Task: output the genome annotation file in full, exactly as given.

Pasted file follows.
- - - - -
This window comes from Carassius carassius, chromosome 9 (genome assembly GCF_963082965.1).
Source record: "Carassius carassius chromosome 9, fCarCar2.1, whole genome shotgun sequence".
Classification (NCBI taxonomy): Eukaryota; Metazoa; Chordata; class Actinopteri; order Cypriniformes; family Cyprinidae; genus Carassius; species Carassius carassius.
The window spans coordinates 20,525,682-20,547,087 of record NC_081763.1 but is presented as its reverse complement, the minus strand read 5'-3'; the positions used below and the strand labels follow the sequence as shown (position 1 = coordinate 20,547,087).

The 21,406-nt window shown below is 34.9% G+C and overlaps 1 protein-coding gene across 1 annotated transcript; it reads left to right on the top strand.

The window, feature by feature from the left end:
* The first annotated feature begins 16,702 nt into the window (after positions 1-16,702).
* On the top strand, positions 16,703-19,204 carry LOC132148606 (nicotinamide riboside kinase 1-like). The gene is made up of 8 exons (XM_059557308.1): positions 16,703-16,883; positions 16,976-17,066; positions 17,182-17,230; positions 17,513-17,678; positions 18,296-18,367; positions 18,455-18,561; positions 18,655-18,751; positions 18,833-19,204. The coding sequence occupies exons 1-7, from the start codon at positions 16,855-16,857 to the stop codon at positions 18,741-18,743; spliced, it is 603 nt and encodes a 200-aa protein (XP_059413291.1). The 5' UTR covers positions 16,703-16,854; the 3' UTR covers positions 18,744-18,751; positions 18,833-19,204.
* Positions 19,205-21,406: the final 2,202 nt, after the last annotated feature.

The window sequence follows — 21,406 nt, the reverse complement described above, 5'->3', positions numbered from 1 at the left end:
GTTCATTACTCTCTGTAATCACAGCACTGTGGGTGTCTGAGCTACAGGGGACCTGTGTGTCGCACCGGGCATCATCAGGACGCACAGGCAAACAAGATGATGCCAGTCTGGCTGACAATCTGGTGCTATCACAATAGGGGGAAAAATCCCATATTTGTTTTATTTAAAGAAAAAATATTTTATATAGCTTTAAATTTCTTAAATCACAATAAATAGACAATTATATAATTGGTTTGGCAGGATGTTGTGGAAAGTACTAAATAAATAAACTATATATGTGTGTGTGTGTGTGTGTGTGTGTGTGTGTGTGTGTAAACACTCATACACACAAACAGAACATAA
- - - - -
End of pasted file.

This window comes from Carassius carassius, chromosome 9 (genome assembly GCF_963082965.1).
Source record: "Carassius carassius chromosome 9, fCarCar2.1, whole genome shotgun sequence".
Classification (NCBI taxonomy): Eukaryota; Metazoa; Chordata; class Actinopteri; order Cypriniformes; family Cyprinidae; genus Carassius; species Carassius carassius.
The window spans coordinates 20,525,682-20,547,087 of record NC_081763.1 but is presented as its reverse complement, the minus strand read 5'-3'; the positions used below and the strand labels follow the sequence as shown (position 1 = coordinate 20,547,087).

The 21,406-nt window shown below is 34.9% G+C and overlaps 1 protein-coding gene across 1 annotated transcript; it reads left to right on the top strand.

The window, feature by feature from the left end:
* The first annotated feature begins 16,702 nt into the window (after positions 1-16,702).
* On the top strand, positions 16,703-19,204 carry LOC132148606 (nicotinamide riboside kinase 1-like). The gene is made up of 8 exons (XM_059557308.1): positions 16,703-16,883; positions 16,976-17,066; positions 17,182-17,230; positions 17,513-17,678; positions 18,296-18,367; positions 18,455-18,561; positions 18,655-18,751; positions 18,833-19,204. The coding sequence occupies exons 1-7, from the start codon at positions 16,855-16,857 to the stop codon at positions 18,741-18,743; spliced, it is 603 nt and encodes a 200-aa protein (XP_059413291.1). The 5' UTR covers positions 16,703-16,854; the 3' UTR covers positions 18,744-18,751; positions 18,833-19,204.
* Positions 19,205-21,406: the final 2,202 nt, after the last annotated feature.

The window sequence follows — 21,406 nt, the reverse complement described above, 5'->3', positions numbered from 1 at the left end:
GTTCATTACTCTCTGTAATCACAGCACTGTGGGTGTCTGAGCTACAGGGGACCTGTGTGTCGCACCGGGCATCATCAGGACGCACAGGCAAACAAGATGATGCCAGTCTGGCTGACAATCTGGTGCTATCACAATAGGGGGAAAAATCCCATATTTGTTTTATTTAAAGAAAAAATATTTTATATAGCTTTAAATTTCTTAAATCACAATAAATAGACAATTATATAATTGGTTTGGCAGGATGTTGTGGAAAGTACTAAATAAATAAACTATATATGTGTGTGTGTGTGTGTGTGTGTGTGTGTGTGTGTGTAAACACTCATACACACAAACAGAACATAA